For someone like me, my time is more valuable than the money I put in any business or project. While many here are about money, money, money; I consider time first. Is this area of business worth the energy I am going to put in it? I can only know after I have set everything on the table.

My concern about goats:
1. Op looks to have found a way to scout food for the number of goats he has.
2. Op is on a trial. He can endure 3 years trial, can you? Oh! I cannot. grin
3. What if the market grows exponentially for him, can he easily meet the demand with 3 kids per mom at the time.frame he is working with?
4. What if there is an outburst of the goat population on his farm, would he be able to easily scout for leaves? Or maybe he will be forced to peg his production unit to a particular unit?
5. The unit he decides to peg it to is a vital information I am trying to get. I may not know until after 2 years..hmmm.. Would I say that the unit makes the business a good one for me?
6. A good business for Mr. Ladonaboski may be a terrible business for Ms..Siniganoga. While Mrs. Contention is happy with minimal profit, Ms. MoreProfit will feel terrible about it.

It is why you do not say a certain business is terrible or excellent. Look at veggie. Cucumber looks good. With 45 days, you are already going to market. Lol. But do you have the time to pamper them 24-7 for the short period of time they will spend in your garden? No matter the high profit in veggie, some people will not near it. So, is it not profitable? Or is it a terrible business?

Again, look at cash crops. Can you wait for many years before you start making sales? The risk involved might be minimal in terms of theft. You may not care about security for your farm until you get to like 3 months to harvest. But before you put watermelon seeds in the soil, you must be sure you can control theft. Even your workers can start eating breakfast, lunch, and dinner on the farm for the short period of time they spend on your farm.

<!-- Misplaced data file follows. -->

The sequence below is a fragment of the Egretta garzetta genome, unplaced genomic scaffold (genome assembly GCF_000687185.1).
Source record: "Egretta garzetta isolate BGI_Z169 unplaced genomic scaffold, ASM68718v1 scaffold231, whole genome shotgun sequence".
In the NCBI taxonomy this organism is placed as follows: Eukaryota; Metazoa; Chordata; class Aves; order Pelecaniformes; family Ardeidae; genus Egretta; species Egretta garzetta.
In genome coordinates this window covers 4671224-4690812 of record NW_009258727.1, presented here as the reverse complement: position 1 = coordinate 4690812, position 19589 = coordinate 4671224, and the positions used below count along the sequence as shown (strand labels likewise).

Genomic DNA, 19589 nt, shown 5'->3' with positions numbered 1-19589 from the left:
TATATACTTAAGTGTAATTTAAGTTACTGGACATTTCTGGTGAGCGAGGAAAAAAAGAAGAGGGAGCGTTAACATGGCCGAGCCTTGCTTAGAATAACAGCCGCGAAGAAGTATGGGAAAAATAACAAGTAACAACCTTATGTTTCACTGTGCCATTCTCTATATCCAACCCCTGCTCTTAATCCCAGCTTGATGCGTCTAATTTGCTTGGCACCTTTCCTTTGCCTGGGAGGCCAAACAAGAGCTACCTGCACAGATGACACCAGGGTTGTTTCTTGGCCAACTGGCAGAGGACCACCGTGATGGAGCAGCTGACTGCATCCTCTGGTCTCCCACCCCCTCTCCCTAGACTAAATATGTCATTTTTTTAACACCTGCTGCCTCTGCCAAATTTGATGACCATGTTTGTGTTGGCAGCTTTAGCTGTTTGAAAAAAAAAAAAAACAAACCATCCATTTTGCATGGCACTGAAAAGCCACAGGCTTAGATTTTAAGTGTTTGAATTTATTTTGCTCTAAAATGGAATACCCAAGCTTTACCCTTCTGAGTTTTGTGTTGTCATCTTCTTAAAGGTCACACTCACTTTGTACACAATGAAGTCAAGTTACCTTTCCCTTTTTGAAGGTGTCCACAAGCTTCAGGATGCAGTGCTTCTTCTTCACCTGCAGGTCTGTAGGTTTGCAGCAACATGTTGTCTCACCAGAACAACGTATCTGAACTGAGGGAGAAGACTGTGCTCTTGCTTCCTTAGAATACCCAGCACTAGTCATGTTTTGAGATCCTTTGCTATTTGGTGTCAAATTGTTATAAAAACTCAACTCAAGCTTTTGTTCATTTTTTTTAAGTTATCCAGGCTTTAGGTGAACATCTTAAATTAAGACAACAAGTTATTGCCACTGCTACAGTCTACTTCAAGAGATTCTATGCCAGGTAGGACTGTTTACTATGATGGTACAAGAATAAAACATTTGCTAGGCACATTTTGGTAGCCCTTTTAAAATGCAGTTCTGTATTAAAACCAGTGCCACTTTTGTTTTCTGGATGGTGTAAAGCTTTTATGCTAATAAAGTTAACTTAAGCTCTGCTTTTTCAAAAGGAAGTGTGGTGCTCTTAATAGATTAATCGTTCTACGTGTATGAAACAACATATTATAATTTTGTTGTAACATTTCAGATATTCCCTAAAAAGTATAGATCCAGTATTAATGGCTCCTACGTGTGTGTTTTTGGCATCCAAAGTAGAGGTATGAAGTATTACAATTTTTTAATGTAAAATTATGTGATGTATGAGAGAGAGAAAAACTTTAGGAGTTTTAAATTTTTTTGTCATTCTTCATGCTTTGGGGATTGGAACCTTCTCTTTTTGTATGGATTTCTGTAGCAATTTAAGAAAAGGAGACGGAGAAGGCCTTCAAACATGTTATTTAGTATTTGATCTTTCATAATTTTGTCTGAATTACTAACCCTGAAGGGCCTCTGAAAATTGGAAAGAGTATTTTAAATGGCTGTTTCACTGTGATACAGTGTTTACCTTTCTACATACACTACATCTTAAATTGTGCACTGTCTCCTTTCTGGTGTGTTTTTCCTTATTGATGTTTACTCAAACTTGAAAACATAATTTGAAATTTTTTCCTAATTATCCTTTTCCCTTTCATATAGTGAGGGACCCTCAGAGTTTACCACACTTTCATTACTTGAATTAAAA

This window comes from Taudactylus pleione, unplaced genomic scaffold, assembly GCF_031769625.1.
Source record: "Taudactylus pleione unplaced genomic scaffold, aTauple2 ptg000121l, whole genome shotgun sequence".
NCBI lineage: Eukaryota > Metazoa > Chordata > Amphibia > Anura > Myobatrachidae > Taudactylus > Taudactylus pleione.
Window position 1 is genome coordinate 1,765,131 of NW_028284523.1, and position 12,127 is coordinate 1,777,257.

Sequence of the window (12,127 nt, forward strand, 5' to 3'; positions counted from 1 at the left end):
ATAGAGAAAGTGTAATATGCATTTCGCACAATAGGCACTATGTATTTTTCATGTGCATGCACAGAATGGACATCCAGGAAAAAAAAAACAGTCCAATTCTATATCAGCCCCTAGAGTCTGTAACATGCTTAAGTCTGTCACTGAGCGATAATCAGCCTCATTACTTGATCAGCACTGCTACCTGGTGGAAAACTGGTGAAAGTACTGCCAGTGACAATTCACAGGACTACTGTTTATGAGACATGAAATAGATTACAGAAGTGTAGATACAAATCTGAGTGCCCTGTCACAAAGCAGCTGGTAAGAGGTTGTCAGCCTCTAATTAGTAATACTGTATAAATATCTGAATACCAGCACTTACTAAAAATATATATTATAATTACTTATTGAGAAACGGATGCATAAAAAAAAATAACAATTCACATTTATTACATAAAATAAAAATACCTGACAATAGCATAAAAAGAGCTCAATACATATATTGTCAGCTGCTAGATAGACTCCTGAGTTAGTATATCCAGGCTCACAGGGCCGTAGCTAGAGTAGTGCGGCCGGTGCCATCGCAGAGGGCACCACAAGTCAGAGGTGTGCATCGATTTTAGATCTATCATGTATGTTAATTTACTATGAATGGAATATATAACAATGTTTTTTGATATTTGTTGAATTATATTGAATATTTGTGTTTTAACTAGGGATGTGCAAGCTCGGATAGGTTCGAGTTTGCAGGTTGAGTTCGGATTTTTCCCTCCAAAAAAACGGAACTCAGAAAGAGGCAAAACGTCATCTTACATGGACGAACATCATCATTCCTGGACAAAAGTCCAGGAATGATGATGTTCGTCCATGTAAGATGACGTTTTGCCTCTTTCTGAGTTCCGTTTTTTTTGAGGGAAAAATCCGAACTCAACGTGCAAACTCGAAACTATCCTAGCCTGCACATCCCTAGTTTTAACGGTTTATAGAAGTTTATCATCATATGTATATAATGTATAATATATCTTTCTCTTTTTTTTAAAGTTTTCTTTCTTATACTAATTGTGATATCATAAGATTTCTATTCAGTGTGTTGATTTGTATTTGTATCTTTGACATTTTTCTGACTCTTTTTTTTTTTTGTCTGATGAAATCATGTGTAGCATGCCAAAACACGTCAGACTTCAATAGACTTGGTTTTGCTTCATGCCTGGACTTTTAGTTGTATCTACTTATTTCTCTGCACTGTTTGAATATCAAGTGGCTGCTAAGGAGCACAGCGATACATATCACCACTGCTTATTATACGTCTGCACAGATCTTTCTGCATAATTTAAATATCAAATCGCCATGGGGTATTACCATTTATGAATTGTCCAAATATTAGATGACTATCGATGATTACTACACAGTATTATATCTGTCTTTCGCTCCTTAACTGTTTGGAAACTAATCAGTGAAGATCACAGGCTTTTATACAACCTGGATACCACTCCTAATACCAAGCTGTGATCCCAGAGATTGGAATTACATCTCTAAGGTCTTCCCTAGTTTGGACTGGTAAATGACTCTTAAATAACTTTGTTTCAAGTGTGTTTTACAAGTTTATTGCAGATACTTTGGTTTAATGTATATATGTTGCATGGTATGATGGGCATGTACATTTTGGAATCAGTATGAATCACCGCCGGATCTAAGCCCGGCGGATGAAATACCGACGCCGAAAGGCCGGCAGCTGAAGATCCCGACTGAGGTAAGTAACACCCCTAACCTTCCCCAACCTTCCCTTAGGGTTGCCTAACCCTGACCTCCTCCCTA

Hope you get this detailed analysis.

All we need is to pull out information from this. Then after, everyone takes position based on his financial condition putting into consideration the time and energy that are required.

19 Likes 3 Shares

Re: My Goat Farm Startup (my Diary) by Nobody: 7:08am On Jul 25, 2018
EMMAACHILE:


The average reproduction per female goat is 1.5-2 a year and imagine the cost of feeding for a year before it reaches full maturity.
Most medication require antibiotics and coccidiosis treatment. I don't have real figures as I have not raised them intensively but info from veteran farmers is not encouraging.

I was told rams and sheep are better than goats and if there is a way you can grass feed 100% using fodder crops (moringa, leucema and Napier grass) and not neccessary hydroponically, your cost will be lower.

This means it's best for a commercial farmer with a size of at least 10 goats or more and access to at least an acre of land for growing the crops.


Hahahaha. 1.5 to 2 years. Hmmmmm! Interesting. But still I will not call it a bad business yet. It may be good for someone. Who know? grin

I agree that using hydroponic is not always profitable like i explained in my post above. But we use it to produce fodder easily at a very resdobable cost in order to meet up with high need rate. When you expand, scouting for fodder becomes hard or not possible. I agree that on a micro scale, it may be not necessary. And it is a reason many farmers cannot expand beyond what they have. They have reached thier maximum production limit while demand is still very high. Hmmmmm. Such farmer can produce more only when he shoots himself up with this technology.

Ok. 10 goats or more for a good farm. Thanks for this info.
Re: My Goat Farm Startup (my Diary) by Nobody: 7:09am On Jul 25, 2018
Please, any vet in the house?

(1) (2) (3) (4) (5) (6) (7) (8) (9) (10) (Reply)

Easiest Way To Kill 80pcs Of Snail / Agriculture/Farming Business In Nigeria / A Visit To Ibom Agricon Rice Factory ...photos

(Go Up)

Sections: politics (1) business autos (1) jobs (1) career education (1) romance computers phones travel sports fashion health
religion celebs tv-movies music-radio literature webmasters programming techmarket

Links: (1) (2) (3) (4) (5) (6) (7) (8) (9) (10)

Nairaland - Copyright © 2005 - 2021 Oluwaseun Osewa. All rights reserved. See How To Advertise. 292
Disclaimer: Every Nairaland member is solely responsible for anything that he/she posts or uploads on Nairaland.